"Love, Rosie" a.k.a. "Rosie Dunne" engages us right from the schoolroom, where bright little Miss Rosie and her very best friend, Alex, are found guilty of note-passing, a gift for the descriptive phrase, and a lifelong penchant for perverse spelling anomalies. Maybe the first thing you will think of this pair is that they were quite bold. Then, just as they are ready to fly off into the perfect plan, life's perversity appears and takes over. Suddenly there are life-altering consequences to almost everything.
This is a magic piece of contemporary storytelling. Author Cecelia uses the medium of the day: the e-mail message, to tell her tales. Often in less-than-ideal circumstances, Rosie connects to her loved ones via the modern umbilical cord: e-mail. The postal service is for formal communications, bills, bad news, and even sometimes, no news---the worst kind.
ďLove, RosieĒ gives us a look at contemporary Ireland. Donít go looking for Irelandís dirty laundry: no boggers or hauntings, no ghastly secrets, no ancient feuds. Thereís nothing in the closet. Well, not in the sense that Irish authors have lately chosen to titillate their readers; there are none of the drunken daddies with shoulder chips nor wicked clerics that have recently been the focus of film and print.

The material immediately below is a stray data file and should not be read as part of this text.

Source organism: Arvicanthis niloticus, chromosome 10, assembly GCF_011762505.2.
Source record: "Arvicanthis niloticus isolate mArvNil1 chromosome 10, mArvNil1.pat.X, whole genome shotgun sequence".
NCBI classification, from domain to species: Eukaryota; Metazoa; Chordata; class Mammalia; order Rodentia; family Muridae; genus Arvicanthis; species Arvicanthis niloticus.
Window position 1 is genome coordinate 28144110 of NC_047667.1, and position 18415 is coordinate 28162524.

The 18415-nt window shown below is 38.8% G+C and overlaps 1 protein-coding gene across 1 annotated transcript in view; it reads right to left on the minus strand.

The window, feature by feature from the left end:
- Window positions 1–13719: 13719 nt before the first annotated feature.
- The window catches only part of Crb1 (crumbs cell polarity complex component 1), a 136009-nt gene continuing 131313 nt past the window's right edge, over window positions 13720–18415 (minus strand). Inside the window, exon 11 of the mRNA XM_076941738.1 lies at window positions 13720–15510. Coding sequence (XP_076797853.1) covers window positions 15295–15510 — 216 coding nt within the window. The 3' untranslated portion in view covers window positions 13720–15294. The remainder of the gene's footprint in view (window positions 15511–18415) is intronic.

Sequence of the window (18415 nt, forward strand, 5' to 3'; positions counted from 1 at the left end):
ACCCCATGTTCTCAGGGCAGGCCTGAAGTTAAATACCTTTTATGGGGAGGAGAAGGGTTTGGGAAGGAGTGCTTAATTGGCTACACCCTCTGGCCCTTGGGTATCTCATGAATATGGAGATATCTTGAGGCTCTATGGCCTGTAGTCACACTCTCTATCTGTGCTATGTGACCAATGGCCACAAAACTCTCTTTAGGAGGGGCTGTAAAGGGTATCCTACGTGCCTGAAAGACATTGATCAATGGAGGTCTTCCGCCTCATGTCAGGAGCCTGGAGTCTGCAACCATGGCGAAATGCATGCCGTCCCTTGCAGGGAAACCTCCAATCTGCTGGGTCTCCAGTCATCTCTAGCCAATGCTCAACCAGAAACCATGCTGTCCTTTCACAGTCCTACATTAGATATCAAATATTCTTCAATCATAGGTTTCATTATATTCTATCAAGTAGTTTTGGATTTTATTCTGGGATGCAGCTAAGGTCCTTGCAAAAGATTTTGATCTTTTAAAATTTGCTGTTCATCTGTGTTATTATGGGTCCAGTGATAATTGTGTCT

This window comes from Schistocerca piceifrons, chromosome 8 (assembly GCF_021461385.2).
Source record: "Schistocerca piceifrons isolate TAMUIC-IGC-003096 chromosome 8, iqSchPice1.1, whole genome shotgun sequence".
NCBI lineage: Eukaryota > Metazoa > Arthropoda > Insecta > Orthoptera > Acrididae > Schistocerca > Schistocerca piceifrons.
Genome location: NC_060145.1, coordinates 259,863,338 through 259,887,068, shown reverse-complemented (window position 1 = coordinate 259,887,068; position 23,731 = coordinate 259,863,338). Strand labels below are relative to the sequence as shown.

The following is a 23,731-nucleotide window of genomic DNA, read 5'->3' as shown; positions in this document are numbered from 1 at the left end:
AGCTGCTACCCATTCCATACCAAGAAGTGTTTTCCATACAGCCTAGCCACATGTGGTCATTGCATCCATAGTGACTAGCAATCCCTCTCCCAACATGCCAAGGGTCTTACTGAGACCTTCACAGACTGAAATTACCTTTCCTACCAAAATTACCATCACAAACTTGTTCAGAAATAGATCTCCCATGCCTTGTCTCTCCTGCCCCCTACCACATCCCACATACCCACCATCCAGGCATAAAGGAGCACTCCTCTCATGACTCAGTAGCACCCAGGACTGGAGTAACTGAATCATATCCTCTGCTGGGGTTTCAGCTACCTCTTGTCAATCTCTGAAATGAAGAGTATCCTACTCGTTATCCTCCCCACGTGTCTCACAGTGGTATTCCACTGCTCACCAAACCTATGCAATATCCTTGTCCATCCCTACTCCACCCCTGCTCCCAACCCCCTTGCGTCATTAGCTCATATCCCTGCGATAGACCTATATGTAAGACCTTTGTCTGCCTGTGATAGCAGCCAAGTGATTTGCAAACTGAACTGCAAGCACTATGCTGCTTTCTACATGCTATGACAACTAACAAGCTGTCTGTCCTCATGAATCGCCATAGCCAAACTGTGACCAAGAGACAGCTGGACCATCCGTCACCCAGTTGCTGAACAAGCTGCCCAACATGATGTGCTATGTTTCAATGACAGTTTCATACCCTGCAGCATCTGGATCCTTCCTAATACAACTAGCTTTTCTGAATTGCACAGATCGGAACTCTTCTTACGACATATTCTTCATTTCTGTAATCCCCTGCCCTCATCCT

Though a first class laugh-out-loud chick book, the lessons are the toughest. If we learn nothing at all reading Rosie, we will learn to open our mouths just in case it might go right. What if? Say it sooner rather than later. Mind yourself on prom night. Sieze the moment! Now Iíd better stop or Iíll say too much and spoil the story for you. Iíll promise you two things though: your heart will be lightened and your looks improved by the smile youíll wear while reading this book about growing up, growing smart, growing strong. Look at this character, Rosie Dunne; sheís a real piece of work.
"Love, Rosie" is the second novel in as many years for the comely (really beautiful) 23-year-old Cecelia Ahern. Hats off to you, Cecelia. You did this all by yourself; no one else writes for you. Of course one must while writing talk to people about life, perhaps about how they would say such and such---and they must be so very proud of you too---but every book one writes is straight from yourself. Cecelia Ahern writes with insight and imagination so far beyond her years, one really could wonder: who wrote this marvellous book?
Soon to be out in film!